As a result, liquidity growth is blocked at the source. Thus shifting to a freely-floating exchange rate system is the most effective solution for curbing liquidity growth. Indeed, it was the rapid growth in foreign exchange reserves and in the money supply starting that prompted Japan to adopt a floating exchange rate system in February Likewise, shifting to a freely-floating exchange rate system is now the only remaining option China can adopt today to curb its liquidity surge.

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Chinese enterprises are allowed to deposit foreign exchange earned from trade and approved investment channels with designated foreign exchange banks. With a couple brief exceptions, the steady appreciation of the renminbi over the past few years has made it advantageous for enterprises to convert their excess foreign exchange into renminbi.

Each of the foreign exchange banks has a foreign exchange allotment set for them by the State Administration of Foreign Exchange SAFE based on their size and business structure. After the designated foreign exchange banks convert foreign currency into renminbi for their customers they are required to sell the foreign currency in excess of their allotment in the interbank market.

Banks in need of foreign currency can buy the excess holdings of other banks through this interbank system. Most of the time, the supply from surplus banks exceeds the demand from banks in need of foreign currency. This is due to the mercantilist undervaluation of the renminbi which leads to persistent external surpluses and corresponding capital inflows.

To resolve the imbalance between supply and demand in the foreign exchange market, the PBoC must step in as the buyer of last resort and buy the excess currency. The chart below shows the relationship between the net foreign exchange position for the financial system and the growth in foreign reserves.

The growing divergence between the two is the result of currency appreciation. When the central bank purchases foreign exchange from banks it increases the amount of renminbi in the domestic financial system. To prevent inflation, the PBoC takes steps to limit the effect on the money supply, through central bank bills and the required reserve ratio.

To the extent that inflows are sterilized, they are taken out of circulation and not available for banks to lend out. This increase in deposits increases the denominator in the loan-to-deposit ratio, lowering the overall ratio and helping banks that are close to the regulatory limit of 75 percent. On first glance, the relatively conservative loan-to-deposit ratio of 75 percent makes it appear that banks have ample liquidity.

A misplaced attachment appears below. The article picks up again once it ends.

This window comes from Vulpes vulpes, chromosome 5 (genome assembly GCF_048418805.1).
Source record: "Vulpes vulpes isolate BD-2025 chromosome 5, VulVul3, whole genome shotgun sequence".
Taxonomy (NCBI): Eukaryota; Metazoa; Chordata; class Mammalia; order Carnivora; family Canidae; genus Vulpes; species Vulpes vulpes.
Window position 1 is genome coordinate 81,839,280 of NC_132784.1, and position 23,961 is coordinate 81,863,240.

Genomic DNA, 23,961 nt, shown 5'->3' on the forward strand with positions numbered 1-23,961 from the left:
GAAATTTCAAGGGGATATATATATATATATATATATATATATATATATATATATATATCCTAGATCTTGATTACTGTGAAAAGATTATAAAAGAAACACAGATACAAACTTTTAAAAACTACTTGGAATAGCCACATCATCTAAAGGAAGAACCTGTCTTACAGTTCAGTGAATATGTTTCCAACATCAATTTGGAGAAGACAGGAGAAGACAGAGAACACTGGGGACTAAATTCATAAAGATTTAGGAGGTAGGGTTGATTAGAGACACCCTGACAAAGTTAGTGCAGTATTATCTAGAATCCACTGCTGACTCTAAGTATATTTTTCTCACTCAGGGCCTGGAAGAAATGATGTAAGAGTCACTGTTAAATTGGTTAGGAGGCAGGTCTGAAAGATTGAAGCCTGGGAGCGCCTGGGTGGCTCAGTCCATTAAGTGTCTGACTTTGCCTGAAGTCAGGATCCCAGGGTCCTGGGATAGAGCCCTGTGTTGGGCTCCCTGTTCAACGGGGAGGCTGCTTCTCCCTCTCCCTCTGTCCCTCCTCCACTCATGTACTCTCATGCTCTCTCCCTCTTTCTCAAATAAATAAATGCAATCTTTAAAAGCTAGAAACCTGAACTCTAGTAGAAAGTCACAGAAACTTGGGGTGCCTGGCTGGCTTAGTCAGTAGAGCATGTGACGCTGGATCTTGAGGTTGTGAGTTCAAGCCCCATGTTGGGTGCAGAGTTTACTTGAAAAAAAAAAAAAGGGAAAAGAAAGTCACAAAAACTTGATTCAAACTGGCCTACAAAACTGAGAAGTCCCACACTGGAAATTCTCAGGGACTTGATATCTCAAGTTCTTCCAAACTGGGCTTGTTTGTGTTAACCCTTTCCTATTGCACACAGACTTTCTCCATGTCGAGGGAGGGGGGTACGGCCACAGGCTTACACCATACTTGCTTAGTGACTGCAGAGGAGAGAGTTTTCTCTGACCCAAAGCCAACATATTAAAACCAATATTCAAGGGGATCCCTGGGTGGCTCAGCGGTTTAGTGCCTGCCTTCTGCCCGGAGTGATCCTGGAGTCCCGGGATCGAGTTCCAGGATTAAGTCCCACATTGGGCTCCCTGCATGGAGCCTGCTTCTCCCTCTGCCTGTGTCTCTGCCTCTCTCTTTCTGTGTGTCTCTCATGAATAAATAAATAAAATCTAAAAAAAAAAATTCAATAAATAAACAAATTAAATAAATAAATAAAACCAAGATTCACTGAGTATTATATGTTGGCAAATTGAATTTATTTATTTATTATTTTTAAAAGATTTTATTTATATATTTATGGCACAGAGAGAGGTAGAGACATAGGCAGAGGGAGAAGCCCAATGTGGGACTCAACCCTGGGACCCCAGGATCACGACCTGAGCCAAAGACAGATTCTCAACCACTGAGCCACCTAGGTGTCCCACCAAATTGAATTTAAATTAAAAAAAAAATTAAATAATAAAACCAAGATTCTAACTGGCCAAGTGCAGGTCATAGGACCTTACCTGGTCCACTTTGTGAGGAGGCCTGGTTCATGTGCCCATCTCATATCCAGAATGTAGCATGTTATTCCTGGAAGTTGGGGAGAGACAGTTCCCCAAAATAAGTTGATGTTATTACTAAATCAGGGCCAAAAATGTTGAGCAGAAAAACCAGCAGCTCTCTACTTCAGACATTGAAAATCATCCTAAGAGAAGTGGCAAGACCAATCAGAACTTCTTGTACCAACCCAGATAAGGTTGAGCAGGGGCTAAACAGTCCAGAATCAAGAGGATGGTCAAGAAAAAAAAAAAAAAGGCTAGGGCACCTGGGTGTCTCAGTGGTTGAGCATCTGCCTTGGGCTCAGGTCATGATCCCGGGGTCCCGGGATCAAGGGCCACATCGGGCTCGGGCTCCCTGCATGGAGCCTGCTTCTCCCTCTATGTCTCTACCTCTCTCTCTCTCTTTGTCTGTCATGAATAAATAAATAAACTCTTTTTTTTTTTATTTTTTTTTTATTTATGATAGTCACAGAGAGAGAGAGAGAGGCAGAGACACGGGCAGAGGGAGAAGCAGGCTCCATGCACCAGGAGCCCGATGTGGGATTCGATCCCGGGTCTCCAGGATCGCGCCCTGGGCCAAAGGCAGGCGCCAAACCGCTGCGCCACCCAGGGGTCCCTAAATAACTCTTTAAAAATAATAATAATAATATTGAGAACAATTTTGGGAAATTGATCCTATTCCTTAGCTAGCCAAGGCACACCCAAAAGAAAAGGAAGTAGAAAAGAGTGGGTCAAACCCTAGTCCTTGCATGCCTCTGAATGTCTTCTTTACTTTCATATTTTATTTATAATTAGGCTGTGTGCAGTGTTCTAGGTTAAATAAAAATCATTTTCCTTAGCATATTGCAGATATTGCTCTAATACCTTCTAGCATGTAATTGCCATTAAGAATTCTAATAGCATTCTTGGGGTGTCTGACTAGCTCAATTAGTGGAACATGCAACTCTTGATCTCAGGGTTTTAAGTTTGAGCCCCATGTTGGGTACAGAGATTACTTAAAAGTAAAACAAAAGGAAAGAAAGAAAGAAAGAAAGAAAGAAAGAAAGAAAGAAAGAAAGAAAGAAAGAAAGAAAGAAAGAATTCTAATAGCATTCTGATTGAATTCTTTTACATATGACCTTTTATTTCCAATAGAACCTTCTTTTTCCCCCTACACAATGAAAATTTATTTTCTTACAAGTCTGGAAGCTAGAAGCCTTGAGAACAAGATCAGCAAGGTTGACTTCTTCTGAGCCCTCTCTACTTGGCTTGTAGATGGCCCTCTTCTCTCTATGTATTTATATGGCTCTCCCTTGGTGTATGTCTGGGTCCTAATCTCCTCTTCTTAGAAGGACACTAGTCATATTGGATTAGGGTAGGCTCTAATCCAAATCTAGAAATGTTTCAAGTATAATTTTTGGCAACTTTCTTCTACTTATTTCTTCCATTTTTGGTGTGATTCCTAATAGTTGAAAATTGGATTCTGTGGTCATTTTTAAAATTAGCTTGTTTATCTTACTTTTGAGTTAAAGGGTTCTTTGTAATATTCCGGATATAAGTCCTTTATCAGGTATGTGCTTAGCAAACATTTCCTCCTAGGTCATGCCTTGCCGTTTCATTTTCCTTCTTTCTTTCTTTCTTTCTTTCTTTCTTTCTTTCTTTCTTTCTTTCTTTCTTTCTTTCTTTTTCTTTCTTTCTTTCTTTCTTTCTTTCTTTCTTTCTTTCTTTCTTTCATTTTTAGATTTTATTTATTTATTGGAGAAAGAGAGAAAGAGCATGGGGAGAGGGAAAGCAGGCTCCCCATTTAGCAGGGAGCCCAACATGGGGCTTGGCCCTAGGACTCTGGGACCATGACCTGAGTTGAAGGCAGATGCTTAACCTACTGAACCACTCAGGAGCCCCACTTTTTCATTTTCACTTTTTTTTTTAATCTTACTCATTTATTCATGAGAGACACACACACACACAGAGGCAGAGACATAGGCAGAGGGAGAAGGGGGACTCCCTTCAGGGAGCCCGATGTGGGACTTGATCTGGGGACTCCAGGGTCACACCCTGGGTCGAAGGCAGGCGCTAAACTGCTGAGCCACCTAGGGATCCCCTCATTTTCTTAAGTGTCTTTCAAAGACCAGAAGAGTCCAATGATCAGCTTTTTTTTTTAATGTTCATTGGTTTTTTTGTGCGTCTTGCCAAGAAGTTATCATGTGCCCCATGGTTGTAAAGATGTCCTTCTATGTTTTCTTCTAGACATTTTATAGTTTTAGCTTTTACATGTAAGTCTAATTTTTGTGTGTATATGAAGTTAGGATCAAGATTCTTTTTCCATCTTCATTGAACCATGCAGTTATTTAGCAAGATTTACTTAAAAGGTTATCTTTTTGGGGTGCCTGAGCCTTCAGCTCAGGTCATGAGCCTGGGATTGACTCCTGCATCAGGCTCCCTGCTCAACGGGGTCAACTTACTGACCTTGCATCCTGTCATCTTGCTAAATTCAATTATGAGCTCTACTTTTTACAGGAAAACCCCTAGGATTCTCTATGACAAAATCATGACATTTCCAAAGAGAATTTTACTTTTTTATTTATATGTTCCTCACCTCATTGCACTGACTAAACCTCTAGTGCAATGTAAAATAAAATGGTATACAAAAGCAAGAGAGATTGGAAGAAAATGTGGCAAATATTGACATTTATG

As a result, liquidity is often tight in the banking system. Relatively small changes in financial flows can have a large effect on the financial system. This shift, combined with reluctance by the PBoC to increase liquidity into the system, led to a dramatic spike in interbank lending rates as banks short on cash bid up the price of borrowing. The interbank market remains volatile now because the PBoC faces a policy conundrum. It has been aggressively signalling to banks that the pace of credit growth has been too rapid this year and has taken steps to tighten monetary policy.

In normal circumstances, the PBoC would intervene quickly to clear up a liquidity crunch like what is occurring now. A growing number of reports claim that PBoC has quietly been extending funds to weaker banks and instructing stronger banks to begin interbank lending again. All of this reinforces the peculiarity of the Chinese financial system where quantitative restrictions on credit are the dominant regulatory approach and sterilization is carried out on an immense scale.

To prevent excess lending, brought about by an artificially low interest rate, banking regulators have implemented a quantitative cap on lending in the form of the loan-to-deposit ratio.

However, due to the ongoing need to sterilize currency inflows, banks are required to hand over an enormous share of their deposits to the central bank. This leaves banks in a position of having relatively few liquid assets, irrespective of the loan-to-deposit ratio. The growth of deposits stemming from foreign currency inflows helps banks that are edging up towards their loan-to-deposit limit.

However, when these flows slow down, the entire market can suffer a funding crunch as shown by the recent interbank lending rate spikes. June 20, Leave this field blank. More from Nicholas Borst. New Risks Require New Reforms.